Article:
Beauty is in the eye of the behauler.
First, let’s have a look from the outside. This is a looker, at least for a construction machine. We can see it already on the box cover, where the hauler is put in some blurred quarry environment. It fits well, but then the same image is sometimes used without the background, which makes the chassis twist look weird, like doing some unlikely stunt.
Speaking of weird: LEGO’s previous attempt to minify a Volvo hauler – the B model for 42030 – had it all wrong (even with the number of wheels), but if you’re generous enough, you can say it was a tribute to vintage, skeletal Technic sets. If so, then 42114 is more from a bloodline of Model Team or recent adult Creator sets, even if it uses mostly Technic parts. Of course, the pins and holes are there and some proportions and colors are off, but both overall shape and some neat details are very true.
Let’s start from the business end; the dump body – we’ll call it the body from now on – has a complex shape with clever usage of tapered panels (which are flat on both sides, unlike straight panels) and very few empty spaces. I guess you couldn’t haul sand in it, but it should be perfect for some beans or potatoes. Or lemons to match the colour. The driver’s cab is correctly centred and surrounded by a proper, orange safety railing as well as accurate big mirrors. There is a slightly surprising mudguard serving as a dashboard, my favorite seat made of a single curved panel 3x5x3 (which seems to fit the same purpose regardless of model scale), and a warning beacon on the roof that twists slightly to turn the Control+ hub on or off.
Further to the front, we have one of the best-looking parts – a nicely sculpted bonnet. The impression is improved by a few stickers, but even without them all the angles and curves feel just right, even if they’re not entirely true to the original, e.g. with headlights. One curved panel covers the limits of the other and everything works together nicely. It’s wobbly during construction but becomes solid enough eventually. The front bumper on the other hand is no match for a durable look of the original, but to me, it doesn’t harm the overall impression too much.
Now we get to the hardware. Both real-life and miniature versions of the Volvo hauler are powered by six cylinders. In full scale, they are six, famously green inline cylinders of an internal combustion engine. For the set, they are 6 AA/R6 batteries. Which one is “greener” energy depends probably on whether your batteries are rechargeable and if so – how you recharge them. Continue reading →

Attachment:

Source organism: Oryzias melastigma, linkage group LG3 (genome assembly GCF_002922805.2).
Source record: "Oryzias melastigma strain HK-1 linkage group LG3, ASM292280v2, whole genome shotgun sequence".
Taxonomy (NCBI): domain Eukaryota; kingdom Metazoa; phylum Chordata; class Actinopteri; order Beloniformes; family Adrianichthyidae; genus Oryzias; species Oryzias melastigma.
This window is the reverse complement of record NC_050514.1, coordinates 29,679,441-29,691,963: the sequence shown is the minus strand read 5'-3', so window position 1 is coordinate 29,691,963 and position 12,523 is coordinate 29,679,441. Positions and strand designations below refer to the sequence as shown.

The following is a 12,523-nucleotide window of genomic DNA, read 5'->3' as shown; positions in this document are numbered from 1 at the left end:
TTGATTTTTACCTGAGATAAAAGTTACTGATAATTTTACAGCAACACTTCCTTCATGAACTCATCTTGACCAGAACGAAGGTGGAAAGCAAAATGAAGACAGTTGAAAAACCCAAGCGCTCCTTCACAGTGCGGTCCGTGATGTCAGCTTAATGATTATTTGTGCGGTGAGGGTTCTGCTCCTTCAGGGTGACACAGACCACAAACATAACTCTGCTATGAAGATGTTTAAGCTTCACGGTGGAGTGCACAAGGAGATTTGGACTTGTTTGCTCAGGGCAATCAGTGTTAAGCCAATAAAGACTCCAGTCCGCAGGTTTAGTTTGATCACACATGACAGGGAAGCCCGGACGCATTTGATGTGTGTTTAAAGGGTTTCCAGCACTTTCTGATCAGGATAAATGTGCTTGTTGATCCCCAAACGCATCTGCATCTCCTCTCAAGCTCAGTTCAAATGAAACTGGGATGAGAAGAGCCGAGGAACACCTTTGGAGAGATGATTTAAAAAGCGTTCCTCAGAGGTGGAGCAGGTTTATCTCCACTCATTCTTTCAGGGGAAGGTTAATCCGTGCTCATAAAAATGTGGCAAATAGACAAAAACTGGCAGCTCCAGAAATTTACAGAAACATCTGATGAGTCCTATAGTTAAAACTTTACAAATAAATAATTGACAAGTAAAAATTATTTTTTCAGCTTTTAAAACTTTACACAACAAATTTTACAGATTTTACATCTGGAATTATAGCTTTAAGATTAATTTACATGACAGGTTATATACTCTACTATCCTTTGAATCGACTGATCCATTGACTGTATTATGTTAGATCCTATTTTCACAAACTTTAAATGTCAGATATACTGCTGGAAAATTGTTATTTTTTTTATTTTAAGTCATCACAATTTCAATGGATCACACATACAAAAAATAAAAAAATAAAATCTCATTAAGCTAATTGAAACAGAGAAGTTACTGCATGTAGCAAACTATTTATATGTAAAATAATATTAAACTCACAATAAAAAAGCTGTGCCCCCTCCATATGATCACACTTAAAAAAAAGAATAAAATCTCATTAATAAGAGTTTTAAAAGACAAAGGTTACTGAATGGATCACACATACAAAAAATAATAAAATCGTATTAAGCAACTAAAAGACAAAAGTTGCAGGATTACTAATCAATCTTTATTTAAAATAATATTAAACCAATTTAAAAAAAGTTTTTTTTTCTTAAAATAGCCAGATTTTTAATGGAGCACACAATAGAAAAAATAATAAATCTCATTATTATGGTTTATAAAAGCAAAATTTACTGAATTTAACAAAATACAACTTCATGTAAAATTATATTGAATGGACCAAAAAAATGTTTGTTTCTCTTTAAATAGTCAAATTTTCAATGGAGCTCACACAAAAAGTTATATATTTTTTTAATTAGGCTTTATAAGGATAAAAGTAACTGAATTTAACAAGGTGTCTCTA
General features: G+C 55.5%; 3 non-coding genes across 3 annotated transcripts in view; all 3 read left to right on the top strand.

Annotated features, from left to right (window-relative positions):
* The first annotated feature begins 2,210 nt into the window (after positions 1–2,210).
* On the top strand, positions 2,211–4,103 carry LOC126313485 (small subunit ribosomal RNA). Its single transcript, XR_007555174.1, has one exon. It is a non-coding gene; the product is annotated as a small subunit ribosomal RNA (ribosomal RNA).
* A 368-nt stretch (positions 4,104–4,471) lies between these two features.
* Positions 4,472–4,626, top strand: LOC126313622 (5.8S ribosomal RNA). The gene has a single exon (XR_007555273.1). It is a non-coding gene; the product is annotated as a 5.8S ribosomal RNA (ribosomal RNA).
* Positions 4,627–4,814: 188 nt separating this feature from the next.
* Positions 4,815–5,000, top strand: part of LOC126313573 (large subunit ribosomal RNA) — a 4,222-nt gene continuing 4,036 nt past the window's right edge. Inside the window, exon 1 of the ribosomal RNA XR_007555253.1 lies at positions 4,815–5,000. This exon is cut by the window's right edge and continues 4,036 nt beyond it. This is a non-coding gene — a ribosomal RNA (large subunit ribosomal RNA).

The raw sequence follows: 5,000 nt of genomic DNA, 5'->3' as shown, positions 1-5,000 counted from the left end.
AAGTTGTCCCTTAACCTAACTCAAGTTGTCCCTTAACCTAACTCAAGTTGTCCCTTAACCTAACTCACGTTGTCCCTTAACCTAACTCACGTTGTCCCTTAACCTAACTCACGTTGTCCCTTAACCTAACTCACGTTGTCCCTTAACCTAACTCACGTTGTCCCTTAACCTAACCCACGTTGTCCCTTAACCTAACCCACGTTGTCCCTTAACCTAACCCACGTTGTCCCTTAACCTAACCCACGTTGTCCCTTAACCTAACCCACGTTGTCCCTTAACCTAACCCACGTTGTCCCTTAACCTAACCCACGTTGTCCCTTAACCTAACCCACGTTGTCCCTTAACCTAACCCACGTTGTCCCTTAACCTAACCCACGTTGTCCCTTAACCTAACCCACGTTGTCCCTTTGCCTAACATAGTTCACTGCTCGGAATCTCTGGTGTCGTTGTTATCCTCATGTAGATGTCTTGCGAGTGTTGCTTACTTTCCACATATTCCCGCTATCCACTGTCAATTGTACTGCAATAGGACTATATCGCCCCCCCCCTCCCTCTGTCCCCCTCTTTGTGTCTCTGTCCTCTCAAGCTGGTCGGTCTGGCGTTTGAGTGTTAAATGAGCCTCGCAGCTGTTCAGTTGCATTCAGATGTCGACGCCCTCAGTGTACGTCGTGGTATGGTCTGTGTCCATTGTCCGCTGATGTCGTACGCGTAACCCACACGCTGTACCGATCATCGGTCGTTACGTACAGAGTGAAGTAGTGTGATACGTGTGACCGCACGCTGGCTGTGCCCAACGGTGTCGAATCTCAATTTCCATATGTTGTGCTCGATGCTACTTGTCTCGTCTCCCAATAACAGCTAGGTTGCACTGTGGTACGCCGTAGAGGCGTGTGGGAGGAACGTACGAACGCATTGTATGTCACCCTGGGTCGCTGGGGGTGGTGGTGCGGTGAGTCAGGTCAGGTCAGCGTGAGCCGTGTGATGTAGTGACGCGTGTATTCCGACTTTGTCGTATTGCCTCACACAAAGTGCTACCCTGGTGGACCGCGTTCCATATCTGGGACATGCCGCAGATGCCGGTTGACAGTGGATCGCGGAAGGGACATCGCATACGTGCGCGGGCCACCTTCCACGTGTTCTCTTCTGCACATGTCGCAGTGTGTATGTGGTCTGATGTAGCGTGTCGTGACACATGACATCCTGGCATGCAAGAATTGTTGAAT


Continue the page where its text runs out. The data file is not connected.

Loosely based on Volvo’s ‘Iron Knight’ racing truck, LoMaC’s 42123 alternate turns the sleek Senna into a racing vehicle about as far from it as it’s possible to get, with a working V8 engine, functional steering, and opening doors included.
Not our snappiest title. Still, we don’t mind, because this 42114 B-Model from Marek Markiewicz (aka M_Longer) is absolutely marvellous.
Built only from the parts found within the official LEGO Technic 42114 Volvo Articulated Hauler set, and utilising its Control+ app profile, Marek’s wheel dozer is packed with motorised functionality and looks so good it doesn’t appear like an alternate at all.
Three motors provide all-wheel-drive, articulated steering, and blade elevation, whilst a gearbox not only provides three forward or reverse speeds, it also connects power to the rotating cooling fans and working six-cylinder piston engine when the model is either driving or positioning the blade.
It’s a superb model, and one you can build for yourself as Marek has produced instructions for his Volvo Wheel Dozer 42114 alternate too.
Full details including that link to building instructions can be found at the Eurobricks forum here, you can watch this brilliant B-Model in action via the excellent video below, plus you can find an alternate alternate for the 42114 Volvo Hauler set via a similarly titled past post by clicking these words.
We recently wrote a post about things that TLCB Elves like, so today we’re jumping straight to a thing that we like, and ignoring the Elves completely. They’re rather annoyed by this of course, but the intersection of the Venn diagram that displays their likes and ours is quite sparsely populated, so we’re unlikely to please both them and us.
Cue the Volvo 240 estate and the cause of their annoyance, which was once – by some margin – the least cool car on sale in TLCB’s home market. Driven only by antiques dealers at precisely 43mph, even if the road had a speed limit of 70, they caused Volvo such reputational damage that the brand even fired a few off a cliff when marketing later models to show how far they’d come.
However the car itself was actually very good, and now that antiques dealers are all driving SUVs (along with everyone else), the long forgotten Volvo estate has become seriously, deeply, almost mythically cool.
This magnificent slab of vintage Swede is the work of regular bloggee Jonathan Elliott, who has not only recreated the Volvo 240 estate wonderfully in brick form, he’s even chucked a sofa on the roof as a nod to its antiques transporting history.
Join us (but not the Elves) in lusting after 1980s Volvo ownership at Jonathan’s photostream via the link above.
Redeploying 42114’s ‘Powered-Up’ motors and Control+ bluetooth control, builder Eric Trax has built an excellent companion for the enormousLEGO Technic 42100 Liebherr R 9800 set, with remote control drive, steering, and tipping bucket, plus – ingenuously – a three-speed automatic gearbox.
Whilst the scale is much smaller than that of the donor vehicle – as evidenced by the ‘steps’ leading up the front which give a clue to how massive this would be in real life – Eric’s creation still requires a hefty 1,700 pieces (around 80% of 42114), and can tip an impressive 2kgs of load.
A complete gallery of images, including a few of the truck alongside the official Liebherr R 9800 excavator set, can be found on Flickr by clicking here, where you can also find a link to building instructions should you wish to turn your own 42114 Volvo Hauler set into this mining truck yourself.
Cleverly, Eric’s 42114 B-Model uses the same Control+ profile as the donor set, so if you do make the switch you can drive it straight away using your familiar Volvo controls. Take a look via the video below to see Eric’s alternative in action!